Update: The proposed QRM rule was unveiled on August 28. A 500-page draft of the rule can be found on the FDIC’s website, and also in the documents section of our QRM website.
Another new mortgage rule could be announced by the end of this month, and it could create smaller waves than expected.
The so-called Qualified Residential Mortgage (QRM) is currently being hammered out by a group of six financial regulatory agencies. The new rule, which was mandated by the Dodd-Frank Act of 2010, will require lenders to keep a certain percentage of mortgages on their books.
Loans that meet the definition of a Qualified Residential Mortgage will be exempt from the risk-retention requirement. This gives lenders a powerful incentive for generating QRM loans – they can sell 100% of them into the secondary mortgage market.
A Newer and Softer QRM Rule?
The QRM rule has been a long time coming. It was first proposed early in 2011, but has yet to be finalized or implemented. Earlier proposals included a 20% down-payment requirement and a maximum debt-to-income ratio of 36%. But those proposals drew criticism from a variety of groups, ranging from the National Association of Realtors (NAR) to the Mortgage Bankers Association (MBA), and even a few nonprofit consumer-advocacy groups.
According to a recent Bloomberg report, the current version of the Qualified Residential Mortgage is “softer” than previous proposals. It seems the MBA’s lobbying efforts have paid off. Financial corporations influencing financial regulators. Where have we heard that before?
The details of the forthcoming QRM rule are being finalized by a group of federal agencies that includes the Federal Reserve, the Federal Housing Finance Agency, the Department of Housing and Urban Development, the FDIC, the Securities and Exchange Commission, and the Office of the Comptroller of the Currency.
You might think having so many cooks in the kitchen would make a mess of things. In truth, the Qualified Residential Mortgage rule seems to be getting simpler and more streamlined. Go figure. If the QRM rule was implemented in its earlier proposed form, it would have created a lot of confusion among lenders and borrowers alike. We would have had two similar sounding rules — the Qualified Mortgage (QM) rule was finalized in January — with two different sets of requirements.
But now, it seems the QRM will be closely aligned with the QM rule in one key area. According to sources who asked to remain anonymous, the Qualified Residential Mortgage will focus on the borrower’s debt-to-income ratio, or DTI.
Qualified Residential Mortgage Could Focus on Debt Ratios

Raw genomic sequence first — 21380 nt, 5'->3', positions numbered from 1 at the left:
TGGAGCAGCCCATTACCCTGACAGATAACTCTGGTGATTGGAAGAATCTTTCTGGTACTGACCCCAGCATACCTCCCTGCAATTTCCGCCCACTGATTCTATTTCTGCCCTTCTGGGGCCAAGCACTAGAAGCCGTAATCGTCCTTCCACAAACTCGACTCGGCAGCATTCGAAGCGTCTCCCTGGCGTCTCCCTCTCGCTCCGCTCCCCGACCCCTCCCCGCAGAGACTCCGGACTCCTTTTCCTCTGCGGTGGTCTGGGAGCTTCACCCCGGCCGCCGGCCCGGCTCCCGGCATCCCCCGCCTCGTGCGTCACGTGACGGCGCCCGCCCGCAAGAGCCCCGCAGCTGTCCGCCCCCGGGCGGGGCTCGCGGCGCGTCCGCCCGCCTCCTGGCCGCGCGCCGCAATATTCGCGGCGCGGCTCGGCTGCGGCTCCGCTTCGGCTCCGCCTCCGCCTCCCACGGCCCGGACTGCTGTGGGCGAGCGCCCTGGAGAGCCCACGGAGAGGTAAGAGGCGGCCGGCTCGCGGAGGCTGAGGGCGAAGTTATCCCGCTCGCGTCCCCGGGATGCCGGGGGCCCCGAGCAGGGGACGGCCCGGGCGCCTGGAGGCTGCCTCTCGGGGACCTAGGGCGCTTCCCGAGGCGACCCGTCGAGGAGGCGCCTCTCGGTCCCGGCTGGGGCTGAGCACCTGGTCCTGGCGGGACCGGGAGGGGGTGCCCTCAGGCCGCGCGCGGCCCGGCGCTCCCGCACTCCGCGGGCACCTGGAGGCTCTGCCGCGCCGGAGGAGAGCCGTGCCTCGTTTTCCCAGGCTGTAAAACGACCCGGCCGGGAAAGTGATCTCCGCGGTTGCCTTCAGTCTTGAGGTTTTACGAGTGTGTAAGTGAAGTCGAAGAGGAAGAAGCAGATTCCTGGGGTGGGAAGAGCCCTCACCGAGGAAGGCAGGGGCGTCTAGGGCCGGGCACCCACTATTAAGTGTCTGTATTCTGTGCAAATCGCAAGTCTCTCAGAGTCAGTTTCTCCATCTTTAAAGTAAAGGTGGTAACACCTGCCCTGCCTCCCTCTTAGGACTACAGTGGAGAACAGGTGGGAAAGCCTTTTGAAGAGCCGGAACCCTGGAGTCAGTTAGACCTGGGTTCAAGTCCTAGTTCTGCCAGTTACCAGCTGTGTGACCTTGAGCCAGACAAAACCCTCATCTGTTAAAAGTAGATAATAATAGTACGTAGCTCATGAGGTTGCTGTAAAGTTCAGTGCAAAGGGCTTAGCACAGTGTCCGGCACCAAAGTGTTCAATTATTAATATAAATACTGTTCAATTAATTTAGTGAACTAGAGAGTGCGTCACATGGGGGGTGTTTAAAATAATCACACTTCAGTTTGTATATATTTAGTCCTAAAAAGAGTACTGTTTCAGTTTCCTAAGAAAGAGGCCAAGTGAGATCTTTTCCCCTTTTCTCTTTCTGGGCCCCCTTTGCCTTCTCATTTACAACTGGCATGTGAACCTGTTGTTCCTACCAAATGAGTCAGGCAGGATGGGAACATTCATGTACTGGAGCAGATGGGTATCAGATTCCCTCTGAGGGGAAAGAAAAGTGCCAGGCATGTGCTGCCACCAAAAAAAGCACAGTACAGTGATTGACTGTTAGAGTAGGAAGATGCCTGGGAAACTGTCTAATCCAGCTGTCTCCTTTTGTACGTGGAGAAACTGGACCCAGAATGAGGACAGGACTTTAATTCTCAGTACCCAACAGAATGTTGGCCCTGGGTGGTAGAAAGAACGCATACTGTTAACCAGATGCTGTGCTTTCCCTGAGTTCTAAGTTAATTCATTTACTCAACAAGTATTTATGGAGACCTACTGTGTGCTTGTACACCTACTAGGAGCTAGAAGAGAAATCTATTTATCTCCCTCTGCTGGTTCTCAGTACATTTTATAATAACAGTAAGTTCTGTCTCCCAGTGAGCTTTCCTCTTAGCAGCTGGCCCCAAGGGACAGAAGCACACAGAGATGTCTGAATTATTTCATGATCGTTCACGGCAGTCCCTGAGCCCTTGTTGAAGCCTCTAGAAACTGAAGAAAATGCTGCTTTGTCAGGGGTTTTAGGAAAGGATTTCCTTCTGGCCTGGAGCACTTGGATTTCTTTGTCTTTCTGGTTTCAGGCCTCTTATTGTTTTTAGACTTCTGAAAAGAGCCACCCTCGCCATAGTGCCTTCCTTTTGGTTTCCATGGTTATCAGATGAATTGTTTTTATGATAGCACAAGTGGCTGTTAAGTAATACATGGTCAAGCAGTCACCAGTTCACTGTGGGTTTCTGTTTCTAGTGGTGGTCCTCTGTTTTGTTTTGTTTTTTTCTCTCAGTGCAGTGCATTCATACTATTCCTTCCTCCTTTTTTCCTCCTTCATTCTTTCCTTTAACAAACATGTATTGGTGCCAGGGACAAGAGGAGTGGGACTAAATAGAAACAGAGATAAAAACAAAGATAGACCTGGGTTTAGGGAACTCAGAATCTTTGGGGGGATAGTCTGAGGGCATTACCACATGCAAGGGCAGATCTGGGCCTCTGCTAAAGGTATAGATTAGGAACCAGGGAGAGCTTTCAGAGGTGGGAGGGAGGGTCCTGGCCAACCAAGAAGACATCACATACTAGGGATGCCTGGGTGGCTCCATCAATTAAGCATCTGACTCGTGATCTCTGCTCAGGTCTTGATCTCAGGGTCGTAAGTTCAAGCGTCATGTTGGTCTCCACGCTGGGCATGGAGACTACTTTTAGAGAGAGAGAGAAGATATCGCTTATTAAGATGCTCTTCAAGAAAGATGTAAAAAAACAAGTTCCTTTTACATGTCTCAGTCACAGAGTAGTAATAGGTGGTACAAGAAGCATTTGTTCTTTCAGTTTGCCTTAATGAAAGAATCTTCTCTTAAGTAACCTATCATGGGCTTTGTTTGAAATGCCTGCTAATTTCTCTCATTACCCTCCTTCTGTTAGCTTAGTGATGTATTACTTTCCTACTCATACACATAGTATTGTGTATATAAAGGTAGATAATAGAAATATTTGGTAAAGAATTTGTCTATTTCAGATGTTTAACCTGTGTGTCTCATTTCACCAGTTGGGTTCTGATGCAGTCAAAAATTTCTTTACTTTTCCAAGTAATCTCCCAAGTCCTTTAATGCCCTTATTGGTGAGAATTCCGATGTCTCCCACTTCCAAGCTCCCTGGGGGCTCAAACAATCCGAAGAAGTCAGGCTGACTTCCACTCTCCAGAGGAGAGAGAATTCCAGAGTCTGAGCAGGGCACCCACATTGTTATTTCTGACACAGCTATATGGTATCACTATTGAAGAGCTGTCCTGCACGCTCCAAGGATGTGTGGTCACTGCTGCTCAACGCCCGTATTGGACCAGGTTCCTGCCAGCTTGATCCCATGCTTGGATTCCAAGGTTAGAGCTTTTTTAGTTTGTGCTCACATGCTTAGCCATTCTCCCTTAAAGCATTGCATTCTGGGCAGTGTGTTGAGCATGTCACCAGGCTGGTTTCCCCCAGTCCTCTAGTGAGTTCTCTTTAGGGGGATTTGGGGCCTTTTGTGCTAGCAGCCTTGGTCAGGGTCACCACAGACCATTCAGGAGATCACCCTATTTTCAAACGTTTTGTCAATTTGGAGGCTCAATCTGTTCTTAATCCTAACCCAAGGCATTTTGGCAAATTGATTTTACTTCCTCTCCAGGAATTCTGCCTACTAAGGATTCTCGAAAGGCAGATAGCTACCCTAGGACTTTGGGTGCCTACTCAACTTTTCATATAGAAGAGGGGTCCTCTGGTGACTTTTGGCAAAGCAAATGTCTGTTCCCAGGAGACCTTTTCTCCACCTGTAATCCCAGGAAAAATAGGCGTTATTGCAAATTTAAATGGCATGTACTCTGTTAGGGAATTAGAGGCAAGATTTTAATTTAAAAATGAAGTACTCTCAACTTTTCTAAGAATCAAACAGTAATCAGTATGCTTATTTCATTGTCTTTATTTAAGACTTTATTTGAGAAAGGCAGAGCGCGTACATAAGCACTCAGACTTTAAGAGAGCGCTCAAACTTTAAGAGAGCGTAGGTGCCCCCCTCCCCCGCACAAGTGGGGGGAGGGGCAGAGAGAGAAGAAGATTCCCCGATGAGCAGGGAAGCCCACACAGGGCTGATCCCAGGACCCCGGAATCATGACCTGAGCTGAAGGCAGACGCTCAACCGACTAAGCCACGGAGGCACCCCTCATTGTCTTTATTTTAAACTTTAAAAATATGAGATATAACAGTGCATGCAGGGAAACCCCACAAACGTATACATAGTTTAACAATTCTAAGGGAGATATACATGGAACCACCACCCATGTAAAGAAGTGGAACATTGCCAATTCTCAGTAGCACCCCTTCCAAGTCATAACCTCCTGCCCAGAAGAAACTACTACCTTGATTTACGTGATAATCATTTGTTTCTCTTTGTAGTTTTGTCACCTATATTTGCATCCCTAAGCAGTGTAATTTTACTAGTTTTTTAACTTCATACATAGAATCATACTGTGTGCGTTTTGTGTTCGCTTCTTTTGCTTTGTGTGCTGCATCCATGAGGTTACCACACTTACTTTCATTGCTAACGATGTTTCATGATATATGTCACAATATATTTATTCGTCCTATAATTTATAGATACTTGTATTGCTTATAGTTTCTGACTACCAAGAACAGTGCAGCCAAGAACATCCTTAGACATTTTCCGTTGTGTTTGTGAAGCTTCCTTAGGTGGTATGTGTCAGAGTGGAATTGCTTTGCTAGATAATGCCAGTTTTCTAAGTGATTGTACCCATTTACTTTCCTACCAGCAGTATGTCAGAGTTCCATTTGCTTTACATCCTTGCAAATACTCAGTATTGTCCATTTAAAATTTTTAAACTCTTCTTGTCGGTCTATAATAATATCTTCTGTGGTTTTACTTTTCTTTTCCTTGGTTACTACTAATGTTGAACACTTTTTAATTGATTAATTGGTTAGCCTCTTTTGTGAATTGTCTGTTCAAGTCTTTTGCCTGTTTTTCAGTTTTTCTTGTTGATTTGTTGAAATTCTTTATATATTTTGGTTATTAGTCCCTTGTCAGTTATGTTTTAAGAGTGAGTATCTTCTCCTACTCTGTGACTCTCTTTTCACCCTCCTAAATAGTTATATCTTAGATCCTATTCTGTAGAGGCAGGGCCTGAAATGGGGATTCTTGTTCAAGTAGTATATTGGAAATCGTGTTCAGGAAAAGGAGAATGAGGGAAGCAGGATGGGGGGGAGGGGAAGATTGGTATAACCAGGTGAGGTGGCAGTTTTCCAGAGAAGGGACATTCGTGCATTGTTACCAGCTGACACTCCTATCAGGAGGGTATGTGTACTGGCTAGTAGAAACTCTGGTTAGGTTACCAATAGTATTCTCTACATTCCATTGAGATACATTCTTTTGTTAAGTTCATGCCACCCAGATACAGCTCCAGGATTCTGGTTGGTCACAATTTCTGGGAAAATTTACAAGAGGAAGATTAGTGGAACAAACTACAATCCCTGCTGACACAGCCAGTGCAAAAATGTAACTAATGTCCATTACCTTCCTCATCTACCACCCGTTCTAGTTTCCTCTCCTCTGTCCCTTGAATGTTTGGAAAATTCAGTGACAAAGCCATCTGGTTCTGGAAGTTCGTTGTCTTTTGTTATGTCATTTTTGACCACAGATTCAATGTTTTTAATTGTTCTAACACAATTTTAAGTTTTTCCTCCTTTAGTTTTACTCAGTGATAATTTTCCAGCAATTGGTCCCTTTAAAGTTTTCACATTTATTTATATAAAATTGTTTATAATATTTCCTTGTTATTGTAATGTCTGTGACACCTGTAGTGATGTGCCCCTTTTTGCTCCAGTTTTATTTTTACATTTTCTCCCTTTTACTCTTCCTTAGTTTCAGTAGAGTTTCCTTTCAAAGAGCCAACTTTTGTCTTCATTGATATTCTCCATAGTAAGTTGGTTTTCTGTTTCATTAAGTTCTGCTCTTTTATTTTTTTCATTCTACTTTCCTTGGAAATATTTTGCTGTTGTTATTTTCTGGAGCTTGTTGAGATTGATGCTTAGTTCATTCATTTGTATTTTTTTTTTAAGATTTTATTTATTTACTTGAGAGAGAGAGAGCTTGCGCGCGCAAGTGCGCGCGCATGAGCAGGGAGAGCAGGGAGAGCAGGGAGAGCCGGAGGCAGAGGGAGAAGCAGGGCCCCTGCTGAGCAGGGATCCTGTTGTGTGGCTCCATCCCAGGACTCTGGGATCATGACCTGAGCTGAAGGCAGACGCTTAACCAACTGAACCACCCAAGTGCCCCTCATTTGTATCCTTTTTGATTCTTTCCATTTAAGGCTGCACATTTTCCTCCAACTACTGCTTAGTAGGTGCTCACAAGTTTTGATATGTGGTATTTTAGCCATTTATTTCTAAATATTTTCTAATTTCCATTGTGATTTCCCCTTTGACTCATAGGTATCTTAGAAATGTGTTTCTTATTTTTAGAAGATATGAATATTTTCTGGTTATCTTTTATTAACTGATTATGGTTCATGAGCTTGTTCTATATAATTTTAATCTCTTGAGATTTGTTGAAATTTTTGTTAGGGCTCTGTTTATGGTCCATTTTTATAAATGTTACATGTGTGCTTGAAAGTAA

Mortgage lenders have long used DTI ratios when considering borrowers for home loans. These ratios give lenders another way to measure risk. Statistically, borrowers with higher debt-to-income ratios are more likely to default on their loans, since they are stretching their paychecks more thinly.
Currently, mortgage lenders have the final say when it comes to debt-to-income ratios and loan approval. But the Qualified Residential Mortgage rule could alter that to some extent. QRM would not only establish clear guidelines and standards for DTI ratios. It would essentially reward lenders for adhering to those standards.
By sticking to the QRM requirements, lenders would be able to sidestep the risk-retention rules mentioned earlier. They would be able to sell more of their loans into the secondary market, reducing their long-term exposure and risk.
The Dodd-Frank Act required regulators to look at “historical loan performance data” when devising the Qualified Residential Mortgage rule. Here’s where it zeroed in on debt ratios, in particular:
According to Bloomberg, two people familiar with the new rule (who asked to remain anonymous) have said the “line” will be drawn at 43% debt-to-income ratio. This means the borrower’s back-end or total DTI must not exceed 43%, if the home loan is to be considered a Qualified Residential Mortgage.
That number should have a familiar ring to industry professionals. Previous rules have also set the DTI bar at 43%. It seems that federal financial regulators aren’t comfortable with debt-to-income ratios above 43%.
Disclaimer: This story contains comments from third-party sources. These sources are deemed reliable but not guaranteed. We should know more about this new rule by the end of August, when additional details are expected to emerge. We will update this story and provide new coverage when those details become available.